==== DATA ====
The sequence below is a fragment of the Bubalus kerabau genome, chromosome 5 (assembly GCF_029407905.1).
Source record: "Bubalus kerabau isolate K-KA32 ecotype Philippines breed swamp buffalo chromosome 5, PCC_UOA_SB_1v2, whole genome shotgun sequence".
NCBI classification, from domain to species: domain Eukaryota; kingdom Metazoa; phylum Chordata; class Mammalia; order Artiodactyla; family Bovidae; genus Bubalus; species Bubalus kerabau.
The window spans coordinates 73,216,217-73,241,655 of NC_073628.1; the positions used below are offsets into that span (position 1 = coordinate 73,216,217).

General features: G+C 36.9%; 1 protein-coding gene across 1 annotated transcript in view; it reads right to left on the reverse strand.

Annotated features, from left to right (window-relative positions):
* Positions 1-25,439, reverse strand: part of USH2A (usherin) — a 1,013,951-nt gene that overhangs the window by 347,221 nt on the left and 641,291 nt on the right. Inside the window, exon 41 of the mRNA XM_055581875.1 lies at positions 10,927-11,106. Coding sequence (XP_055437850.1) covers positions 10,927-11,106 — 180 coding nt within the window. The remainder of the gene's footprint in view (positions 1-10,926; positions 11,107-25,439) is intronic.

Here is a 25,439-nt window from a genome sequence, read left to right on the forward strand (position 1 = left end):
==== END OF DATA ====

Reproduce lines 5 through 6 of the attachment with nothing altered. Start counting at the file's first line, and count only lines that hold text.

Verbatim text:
General features: G+C 36.9%; 1 protein-coding gene across 1 annotated transcript in view; it reads right to left on the reverse strand.

Annotated features, from left to right (window-relative positions):